Dominique and Chantal Fléchon, “La pendule au nègre”, in Bulletin de l’Association nationale des collectionneurs et amateurs d’horlogerie ancienne, Spring 1992, n° 63, p. 41.
Today, only a few rare similar examples are known. Among them, one example was sold by
Sotheby’s London on December 5, 1980, lot 127. A second example is illustrated in P. Kjellberg, Encyclopédie de la pendule française du Moyen Age au XXe siècle, Paris, 1997, p. 344. A further similar example, whose dial is signed Gamot à Lille, is illustrated in E. Niehüser, Die französische Bronzeuhr, Munich, 1997, p. 156.
A superb Empire gilt and patinated bronze ‘Pendule ‘au nègre’ ‘The coffee Bearer’attributed to Jean-Simon Deverberie
The enamel dial indicates the hours in Roman numerals, with fifteen-minute and Arabic minute graduations, indicated by a fine pair of chased gilt bronze hands. The dial is set in a gilt bronze barrel into which a young black man is pouring a sack full of coffee. His finely chiselled features, torso and members are beautifully rendered; the face is particularly expressive, with life-like enamelled eyes. A naturalistic palm tree lends elegance and balance to the composition. The octagonal chased gilt bronze base is decorated with low-relief bees and a scene depicting children gathering bundles of sticks. The whole is raised upon five finely beaded oval feet.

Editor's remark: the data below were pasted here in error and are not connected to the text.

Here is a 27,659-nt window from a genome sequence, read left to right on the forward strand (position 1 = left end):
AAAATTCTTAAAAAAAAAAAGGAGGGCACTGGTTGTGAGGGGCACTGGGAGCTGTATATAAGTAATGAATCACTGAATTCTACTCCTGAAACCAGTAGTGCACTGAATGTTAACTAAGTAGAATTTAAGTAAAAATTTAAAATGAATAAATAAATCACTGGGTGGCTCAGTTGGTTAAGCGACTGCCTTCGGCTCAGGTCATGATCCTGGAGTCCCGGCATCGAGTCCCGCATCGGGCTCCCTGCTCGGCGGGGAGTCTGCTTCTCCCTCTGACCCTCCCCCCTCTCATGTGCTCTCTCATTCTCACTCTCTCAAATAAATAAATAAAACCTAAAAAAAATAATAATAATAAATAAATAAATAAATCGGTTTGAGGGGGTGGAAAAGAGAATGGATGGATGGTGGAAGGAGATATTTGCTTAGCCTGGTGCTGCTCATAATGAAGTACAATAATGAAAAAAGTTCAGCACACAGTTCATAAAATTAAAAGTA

Paris, date 1795 - 1800
Height 29 cm; width 29 cm; depth 9.5 cm
Until the late 18th century, clocks based on the theme of the “noble savage” were rare in French and European horology. It was not until the end of the Ancien Régime – more precisely during the last decade of the 18th century and the early years of the following century, that the first “pendules au nègre” appeared. They reflect a philosophical current that was articulated in literary and historical works of the day. Among them are Bernardin de Saint-Pierre’s Paul et Virginie, published in 1787, which portrays the innocence of the main characters; Chateaubriand’s Atala, which defends Christian ideals; and Daniel Defoe’s masterwork, Robinson Crusoé, which was published in 1719.